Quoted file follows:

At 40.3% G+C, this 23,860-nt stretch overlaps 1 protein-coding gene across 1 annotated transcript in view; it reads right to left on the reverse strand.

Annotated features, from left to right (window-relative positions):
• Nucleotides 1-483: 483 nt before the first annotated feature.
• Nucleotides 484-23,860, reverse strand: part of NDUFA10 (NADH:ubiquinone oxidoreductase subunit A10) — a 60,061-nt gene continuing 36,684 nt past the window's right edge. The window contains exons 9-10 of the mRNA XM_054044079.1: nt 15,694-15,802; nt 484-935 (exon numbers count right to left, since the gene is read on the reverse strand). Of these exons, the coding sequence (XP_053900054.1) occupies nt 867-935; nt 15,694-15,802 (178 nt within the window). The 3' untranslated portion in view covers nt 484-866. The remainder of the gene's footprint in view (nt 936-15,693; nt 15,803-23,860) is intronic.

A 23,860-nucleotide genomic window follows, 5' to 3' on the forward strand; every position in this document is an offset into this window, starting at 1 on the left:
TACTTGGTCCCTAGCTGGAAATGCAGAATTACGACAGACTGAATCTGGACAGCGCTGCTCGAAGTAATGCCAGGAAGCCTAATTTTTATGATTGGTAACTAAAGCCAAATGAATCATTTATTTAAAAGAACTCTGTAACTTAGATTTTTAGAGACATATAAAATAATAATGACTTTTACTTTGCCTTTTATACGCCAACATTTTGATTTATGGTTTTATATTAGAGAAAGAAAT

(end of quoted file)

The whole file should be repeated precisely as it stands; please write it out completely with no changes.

At 40.3% G+C, this 23,860-nt stretch overlaps 1 protein-coding gene across 1 annotated transcript in view; it reads right to left on the reverse strand.

Annotated features, from left to right (window-relative positions):
• Nucleotides 1-483: 483 nt before the first annotated feature.
• Nucleotides 484-23,860, reverse strand: part of NDUFA10 (NADH:ubiquinone oxidoreductase subunit A10) — a 60,061-nt gene continuing 36,684 nt past the window's right edge. The window contains exons 9-10 of the mRNA XM_054044079.1: nt 15,694-15,802; nt 484-935 (exon numbers count right to left, since the gene is read on the reverse strand). Of these exons, the coding sequence (XP_053900054.1) occupies nt 867-935; nt 15,694-15,802 (178 nt within the window). The 3' untranslated portion in view covers nt 484-866. The remainder of the gene's footprint in view (nt 936-15,693; nt 15,803-23,860) is intronic.

A 23,860-nucleotide genomic window follows, 5' to 3' on the forward strand; every position in this document is an offset into this window, starting at 1 on the left:
TACTTGGTCCCTAGCTGGAAATGCAGAATTACGACAGACTGAATCTGGACAGCGCTGCTCGAAGTAATGCCAGGAAGCCTAATTTTTATGATTGGTAACTAAAGCCAAATGAATCATTTATTTAAAAGAACTCTGTAACTTAGATTTTTAGAGACATATAAAATAATAATGACTTTTACTTTGCCTTTTATACGCCAACATTTTGATTTATGGTTTTATATTAGAGAAAGAAAT